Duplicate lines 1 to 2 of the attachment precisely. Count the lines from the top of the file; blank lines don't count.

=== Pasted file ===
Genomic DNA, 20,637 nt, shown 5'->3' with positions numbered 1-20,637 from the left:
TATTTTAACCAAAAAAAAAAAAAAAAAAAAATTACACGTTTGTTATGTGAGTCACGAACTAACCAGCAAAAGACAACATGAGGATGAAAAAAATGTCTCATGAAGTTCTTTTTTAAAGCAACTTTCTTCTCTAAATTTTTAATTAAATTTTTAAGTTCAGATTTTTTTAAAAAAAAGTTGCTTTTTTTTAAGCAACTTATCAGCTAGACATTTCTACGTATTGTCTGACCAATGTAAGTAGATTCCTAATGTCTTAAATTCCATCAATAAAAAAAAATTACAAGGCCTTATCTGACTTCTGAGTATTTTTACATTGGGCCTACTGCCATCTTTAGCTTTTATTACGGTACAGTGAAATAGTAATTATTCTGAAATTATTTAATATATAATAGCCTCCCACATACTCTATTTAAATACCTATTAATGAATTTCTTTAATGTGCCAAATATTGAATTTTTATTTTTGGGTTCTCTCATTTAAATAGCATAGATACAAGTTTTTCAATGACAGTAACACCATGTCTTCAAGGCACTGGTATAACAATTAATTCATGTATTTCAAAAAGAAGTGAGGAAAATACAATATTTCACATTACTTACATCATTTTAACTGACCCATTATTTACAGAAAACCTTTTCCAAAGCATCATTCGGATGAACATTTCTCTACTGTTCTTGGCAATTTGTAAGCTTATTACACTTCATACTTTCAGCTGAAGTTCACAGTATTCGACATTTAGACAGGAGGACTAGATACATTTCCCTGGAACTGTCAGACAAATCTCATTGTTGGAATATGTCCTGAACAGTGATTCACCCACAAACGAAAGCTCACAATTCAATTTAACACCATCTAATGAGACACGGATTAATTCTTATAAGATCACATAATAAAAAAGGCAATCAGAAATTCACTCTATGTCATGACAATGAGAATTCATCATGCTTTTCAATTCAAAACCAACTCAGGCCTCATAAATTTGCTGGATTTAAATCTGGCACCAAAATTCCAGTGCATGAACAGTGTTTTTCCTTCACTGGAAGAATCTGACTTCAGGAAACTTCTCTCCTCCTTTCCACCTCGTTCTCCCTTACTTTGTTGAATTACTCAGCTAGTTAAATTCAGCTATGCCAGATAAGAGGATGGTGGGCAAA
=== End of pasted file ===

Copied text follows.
Genomic DNA, 20,637 nt, shown 5'->3' with positions numbered 1-20,637 from the left:
TATTTTAACCAAAAAAAAAAAAAAAAAAAAATTACACGTTTGTTATGTGAGTCACGAACTAACCAGCAAAAGACAACATGAGGATGAAAAAAATGTCTCATGAAGTTCTTTTTTAAAGCAACTTTCTTCTCTAAATTTTTAATTAAATTTTTAAGTTCAGATTTTTTTAAAAAAAAGTTGCTTTTTTTTAAGCAACTTATCAGCTAGACATTTCTACGTATTGTCTGACCAATGTAAGTAGATTCCTAATGTCTTAAATTCCATCAATAAAAAAAAATTACAAGGCCTTATCTGACTTCTGAGTATTTTTACATTGGGCCTACTGCCATCTTTAGCTTTTATTACGGTACAGTGAAATAGTAATTATTCTGAAATTATTTAATATATAATAGCCTCCCACATACTCTATTTAAATACCTATTAATGAATTTCTTTAATGTGCCAAATATTGAATTTTTATTTTTGGGTTCTCTCATTTAAATAGCATAGATACAAGTTTTTCAATGACAGTAACACCATGTCTTCAAGGCACTGGTATAACAATTAATTCATGTATTTCAAAAAGAAGTGAGGAAAATACAATATTTCACATTACTTACATCATTTTAACTGACCCATTATTTACAGAAAACCTTTTCCAAAGCATCATTCGGATGAACATTTCTCTACTGTTCTTGGCAATTTGTAAGCTTATTACACTTCATACTTTCAGCTGAAGTTCACAGTATTCGACATTTAGACAGGAGGACTAGATACATTTCCCTGGAACTGTCAGACAAATCTCATTGTTGGAATATGTCCTGAACAGTGATTCACCCACAAACGAAAGCTCACAATTCAATTTAACACCATCTAATGAGACACGGATTAATTCTTATAAGATCACATAATAAAAAAGGCAATCAGAAATTCACTCTATGTCATGACAATGAGAATTCATCATGCTTTTCAATTCAAAACCAACTCAGGCCTCATAAATTTGCTGGATTTAAATCTGGCACCAAAATTCCAGTGCATGAACAGTGTTTTTCCTTCACTGGAAGAATCTGACTTCAGGAAACTTCTCTCCTCCTTTCCACCTCGTTCTCCCTTACTTTGTTGAATTACTCAGCTAGTTAAATTCAGCTATGCCAGATAAGAGGATGGTGGGCAAA